Writings and Speeches of Eugene V. Debs

By Eugene V. Debs | Go to book overview

turies he was kept in ignorance and debased and debauched by the white man's law.


The rape-fiend? Horrible!

Whence came he! Not by chance. He can be accounted for. Trace him to his source and you will find an Anglo-Saxon at the other end. There are no rape-maniacs in Africa. They are the spawn of civilized lust.

Anglo-Saxon civilization is reaping and will continue to reap what it has sown.

For myself, I want no advantage over my fellow man and if he is weaker than I, all the more is it my duty to help him.

Nor shall my door or my heart be ever closed against any human being on account of the color of his skin.


SPEECH OF ACCEPTANCE1

In the councils of the Socialist Party the collective will is supreme. (Applause.) Personally I could have wished to remain in the ranks, to make my record, humble though it might be, fighting unnamed and unhonored side by side with my comrades. I accept your nomination, not because of any honor it confers--because in the Socialist movement no Comrade can be honored except as he honors himself by his fidelity to the movement. (Applause.) I accept your nomination because of the confidence it implies, because of the duty it imposes. I cannot but wish that I may in a reasonable measure meet your expectations; that I may prove myself fit and worthy to bear aloft in the coming strife the banner of the working class (applause); that by my utterances and by my conduct, not in an individual capacity, but as your representative, I may prove myself worthy to bear the standard of the only party that proposes to emancipate my class from the thralldom of the ages. (Applause.)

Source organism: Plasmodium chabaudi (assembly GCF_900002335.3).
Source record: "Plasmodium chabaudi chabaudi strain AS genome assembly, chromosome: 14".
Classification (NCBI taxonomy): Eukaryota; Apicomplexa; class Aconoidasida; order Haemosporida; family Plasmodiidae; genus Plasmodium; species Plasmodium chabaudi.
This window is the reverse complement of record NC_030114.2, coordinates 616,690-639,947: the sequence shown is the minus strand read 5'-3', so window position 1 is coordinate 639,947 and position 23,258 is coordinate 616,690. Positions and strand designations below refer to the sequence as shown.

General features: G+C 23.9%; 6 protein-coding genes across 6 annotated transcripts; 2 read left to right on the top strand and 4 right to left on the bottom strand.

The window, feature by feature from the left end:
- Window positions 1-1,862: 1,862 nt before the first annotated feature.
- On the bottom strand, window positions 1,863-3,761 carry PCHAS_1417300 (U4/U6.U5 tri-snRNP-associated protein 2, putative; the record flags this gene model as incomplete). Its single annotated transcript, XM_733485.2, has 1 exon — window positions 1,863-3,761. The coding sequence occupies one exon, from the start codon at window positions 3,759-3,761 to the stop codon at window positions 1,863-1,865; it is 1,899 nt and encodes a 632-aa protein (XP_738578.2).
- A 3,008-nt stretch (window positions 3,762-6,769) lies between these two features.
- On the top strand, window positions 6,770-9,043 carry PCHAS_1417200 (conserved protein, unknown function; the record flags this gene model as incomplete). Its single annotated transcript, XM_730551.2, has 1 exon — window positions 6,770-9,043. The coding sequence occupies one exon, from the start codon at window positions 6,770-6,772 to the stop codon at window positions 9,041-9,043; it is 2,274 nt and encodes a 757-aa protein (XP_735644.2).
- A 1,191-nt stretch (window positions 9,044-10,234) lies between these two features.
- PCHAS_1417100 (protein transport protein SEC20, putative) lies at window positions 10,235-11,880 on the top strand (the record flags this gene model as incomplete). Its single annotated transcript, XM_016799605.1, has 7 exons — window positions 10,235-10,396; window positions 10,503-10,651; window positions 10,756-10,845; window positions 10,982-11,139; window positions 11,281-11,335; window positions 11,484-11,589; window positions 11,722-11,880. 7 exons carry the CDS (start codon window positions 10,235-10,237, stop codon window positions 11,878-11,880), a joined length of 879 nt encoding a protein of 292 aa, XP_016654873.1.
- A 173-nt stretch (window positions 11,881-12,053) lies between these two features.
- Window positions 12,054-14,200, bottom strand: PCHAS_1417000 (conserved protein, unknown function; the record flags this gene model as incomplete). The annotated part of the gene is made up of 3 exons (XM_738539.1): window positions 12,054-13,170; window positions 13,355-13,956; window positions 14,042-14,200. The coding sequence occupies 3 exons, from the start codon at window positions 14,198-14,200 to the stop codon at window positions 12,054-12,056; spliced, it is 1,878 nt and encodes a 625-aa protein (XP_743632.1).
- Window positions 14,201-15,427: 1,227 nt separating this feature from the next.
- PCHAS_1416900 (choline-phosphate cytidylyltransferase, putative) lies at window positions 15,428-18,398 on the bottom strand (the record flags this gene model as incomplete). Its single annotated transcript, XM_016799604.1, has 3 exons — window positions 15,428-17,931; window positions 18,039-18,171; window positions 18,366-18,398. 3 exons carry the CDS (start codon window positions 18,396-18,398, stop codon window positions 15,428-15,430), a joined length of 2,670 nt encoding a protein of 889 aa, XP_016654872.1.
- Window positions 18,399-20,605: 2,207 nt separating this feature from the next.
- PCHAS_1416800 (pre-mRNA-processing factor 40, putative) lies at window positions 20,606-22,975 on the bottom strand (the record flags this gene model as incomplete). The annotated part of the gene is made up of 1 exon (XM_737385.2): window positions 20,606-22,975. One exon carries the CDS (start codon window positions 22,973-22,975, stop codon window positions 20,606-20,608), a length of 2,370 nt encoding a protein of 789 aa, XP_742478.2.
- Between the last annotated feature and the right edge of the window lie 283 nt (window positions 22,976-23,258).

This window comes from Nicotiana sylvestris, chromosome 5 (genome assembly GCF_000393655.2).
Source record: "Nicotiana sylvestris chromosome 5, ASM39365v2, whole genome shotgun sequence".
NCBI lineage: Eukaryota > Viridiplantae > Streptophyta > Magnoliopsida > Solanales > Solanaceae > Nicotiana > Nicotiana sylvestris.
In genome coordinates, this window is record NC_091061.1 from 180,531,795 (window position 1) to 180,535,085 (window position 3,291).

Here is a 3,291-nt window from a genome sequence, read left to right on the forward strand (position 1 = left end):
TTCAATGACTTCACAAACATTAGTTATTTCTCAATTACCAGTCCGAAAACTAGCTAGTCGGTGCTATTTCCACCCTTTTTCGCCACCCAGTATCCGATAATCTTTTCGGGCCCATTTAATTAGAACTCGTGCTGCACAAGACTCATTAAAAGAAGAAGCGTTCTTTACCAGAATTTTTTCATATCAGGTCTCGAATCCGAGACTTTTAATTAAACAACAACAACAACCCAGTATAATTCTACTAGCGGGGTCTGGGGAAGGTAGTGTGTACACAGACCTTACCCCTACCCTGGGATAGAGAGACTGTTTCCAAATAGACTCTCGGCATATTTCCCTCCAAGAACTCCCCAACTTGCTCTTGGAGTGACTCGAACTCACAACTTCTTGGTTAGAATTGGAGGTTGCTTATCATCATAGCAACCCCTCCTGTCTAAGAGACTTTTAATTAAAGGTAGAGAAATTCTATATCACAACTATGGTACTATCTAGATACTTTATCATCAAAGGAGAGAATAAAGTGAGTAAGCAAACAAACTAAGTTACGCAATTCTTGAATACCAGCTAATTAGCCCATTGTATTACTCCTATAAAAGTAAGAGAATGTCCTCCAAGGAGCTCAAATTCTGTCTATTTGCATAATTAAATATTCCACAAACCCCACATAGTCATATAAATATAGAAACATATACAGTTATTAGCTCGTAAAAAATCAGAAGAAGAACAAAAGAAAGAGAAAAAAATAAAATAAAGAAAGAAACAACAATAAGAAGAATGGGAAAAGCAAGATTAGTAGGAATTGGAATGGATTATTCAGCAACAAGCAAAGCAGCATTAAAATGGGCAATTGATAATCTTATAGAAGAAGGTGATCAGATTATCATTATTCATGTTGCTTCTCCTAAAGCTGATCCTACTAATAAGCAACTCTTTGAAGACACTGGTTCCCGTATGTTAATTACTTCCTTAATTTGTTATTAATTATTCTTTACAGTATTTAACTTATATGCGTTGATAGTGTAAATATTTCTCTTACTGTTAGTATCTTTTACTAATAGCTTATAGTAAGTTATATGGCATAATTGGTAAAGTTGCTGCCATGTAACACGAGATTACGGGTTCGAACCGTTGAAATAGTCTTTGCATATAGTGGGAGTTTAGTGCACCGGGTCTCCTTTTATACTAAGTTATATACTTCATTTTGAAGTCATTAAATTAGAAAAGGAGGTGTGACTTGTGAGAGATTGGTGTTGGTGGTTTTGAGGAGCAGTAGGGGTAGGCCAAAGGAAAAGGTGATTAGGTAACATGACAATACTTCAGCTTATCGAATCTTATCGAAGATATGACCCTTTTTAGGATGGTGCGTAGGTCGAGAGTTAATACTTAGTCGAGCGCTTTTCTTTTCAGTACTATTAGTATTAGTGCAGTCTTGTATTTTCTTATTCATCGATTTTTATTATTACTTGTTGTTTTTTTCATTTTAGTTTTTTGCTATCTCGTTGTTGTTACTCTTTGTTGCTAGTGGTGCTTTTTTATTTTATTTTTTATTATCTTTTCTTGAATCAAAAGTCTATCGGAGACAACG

It is my honor to stand in the presence of a very historic convention, and I would that Karl Marx might be here to-day (applause); I would that Lassalle and Engels, the men who long before the movement had its present standing wrought and sacrificed to make it possible for me to stand in this magnificent presence I wish it were possible for them to share in the glories of this occasion. We are on the eve of battle to-day. We are ready for the contest. (Applause.) We are eager for the fray. (Applause.) We depart from

____________________
1
International Socialist Review, May, 1904.

-73-

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